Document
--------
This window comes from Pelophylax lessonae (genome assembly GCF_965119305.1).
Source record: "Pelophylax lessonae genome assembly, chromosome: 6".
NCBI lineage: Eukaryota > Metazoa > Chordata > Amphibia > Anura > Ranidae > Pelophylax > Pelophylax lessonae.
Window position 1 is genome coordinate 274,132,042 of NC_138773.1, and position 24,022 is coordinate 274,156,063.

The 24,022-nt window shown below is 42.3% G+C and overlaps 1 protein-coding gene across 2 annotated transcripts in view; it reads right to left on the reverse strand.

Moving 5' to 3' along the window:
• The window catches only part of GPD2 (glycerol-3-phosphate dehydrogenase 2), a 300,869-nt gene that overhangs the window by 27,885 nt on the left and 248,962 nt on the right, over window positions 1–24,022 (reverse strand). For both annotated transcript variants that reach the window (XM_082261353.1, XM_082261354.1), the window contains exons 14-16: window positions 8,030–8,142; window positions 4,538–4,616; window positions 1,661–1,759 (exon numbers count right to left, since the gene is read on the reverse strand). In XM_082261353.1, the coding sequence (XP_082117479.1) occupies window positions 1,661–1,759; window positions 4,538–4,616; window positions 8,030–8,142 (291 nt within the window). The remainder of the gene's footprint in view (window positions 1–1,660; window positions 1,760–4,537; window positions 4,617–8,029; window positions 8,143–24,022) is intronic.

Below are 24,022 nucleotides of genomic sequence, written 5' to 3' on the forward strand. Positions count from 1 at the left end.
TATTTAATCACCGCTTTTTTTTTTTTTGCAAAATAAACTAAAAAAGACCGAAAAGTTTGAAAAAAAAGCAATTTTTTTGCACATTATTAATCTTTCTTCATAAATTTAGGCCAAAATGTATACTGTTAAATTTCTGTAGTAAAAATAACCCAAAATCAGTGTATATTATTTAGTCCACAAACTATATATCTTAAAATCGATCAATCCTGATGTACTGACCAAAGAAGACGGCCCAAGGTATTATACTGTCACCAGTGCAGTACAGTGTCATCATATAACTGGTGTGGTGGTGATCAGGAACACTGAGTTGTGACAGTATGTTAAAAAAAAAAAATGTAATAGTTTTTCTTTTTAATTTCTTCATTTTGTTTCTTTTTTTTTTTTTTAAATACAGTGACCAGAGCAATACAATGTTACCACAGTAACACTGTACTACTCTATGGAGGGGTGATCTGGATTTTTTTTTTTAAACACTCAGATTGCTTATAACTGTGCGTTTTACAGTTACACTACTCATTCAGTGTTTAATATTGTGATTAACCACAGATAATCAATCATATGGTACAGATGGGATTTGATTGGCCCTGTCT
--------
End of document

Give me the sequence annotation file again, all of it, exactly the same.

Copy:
This window comes from Pelophylax lessonae (genome assembly GCF_965119305.1).
Source record: "Pelophylax lessonae genome assembly, chromosome: 6".
NCBI lineage: Eukaryota > Metazoa > Chordata > Amphibia > Anura > Ranidae > Pelophylax > Pelophylax lessonae.
Window position 1 is genome coordinate 274,132,042 of NC_138773.1, and position 24,022 is coordinate 274,156,063.

The 24,022-nt window shown below is 42.3% G+C and overlaps 1 protein-coding gene across 2 annotated transcripts in view; it reads right to left on the reverse strand.

Moving 5' to 3' along the window:
• The window catches only part of GPD2 (glycerol-3-phosphate dehydrogenase 2), a 300,869-nt gene that overhangs the window by 27,885 nt on the left and 248,962 nt on the right, over window positions 1–24,022 (reverse strand). For both annotated transcript variants that reach the window (XM_082261353.1, XM_082261354.1), the window contains exons 14-16: window positions 8,030–8,142; window positions 4,538–4,616; window positions 1,661–1,759 (exon numbers count right to left, since the gene is read on the reverse strand). In XM_082261353.1, the coding sequence (XP_082117479.1) occupies window positions 1,661–1,759; window positions 4,538–4,616; window positions 8,030–8,142 (291 nt within the window). The remainder of the gene's footprint in view (window positions 1–1,660; window positions 1,760–4,537; window positions 4,617–8,029; window positions 8,143–24,022) is intronic.

Below are 24,022 nucleotides of genomic sequence, written 5' to 3' on the forward strand. Positions count from 1 at the left end.
TATTTAATCACCGCTTTTTTTTTTTTTGCAAAATAAACTAAAAAAGACCGAAAAGTTTGAAAAAAAAGCAATTTTTTTGCACATTATTAATCTTTCTTCATAAATTTAGGCCAAAATGTATACTGTTAAATTTCTGTAGTAAAAATAACCCAAAATCAGTGTATATTATTTAGTCCACAAACTATATATCTTAAAATCGATCAATCCTGATGTACTGACCAAAGAAGACGGCCCAAGGTATTATACTGTCACCAGTGCAGTACAGTGTCATCATATAACTGGTGTGGTGGTGATCAGGAACACTGAGTTGTGACAGTATGTTAAAAAAAAAAAATGTAATAGTTTTTCTTTTTAATTTCTTCATTTTGTTTCTTTTTTTTTTTTTTAAATACAGTGACCAGAGCAATACAATGTTACCACAGTAACACTGTACTACTCTATGGAGGGGTGATCTGGATTTTTTTTTTTAAACACTCAGATTGCTTATAACTGTGCGTTTTACAGTTACACTACTCATTCAGTGTTTAATATTGTGATTAACCACAGATAATCAATCATATGGTACAGATGGGATTTGATTGGCCCTGTCT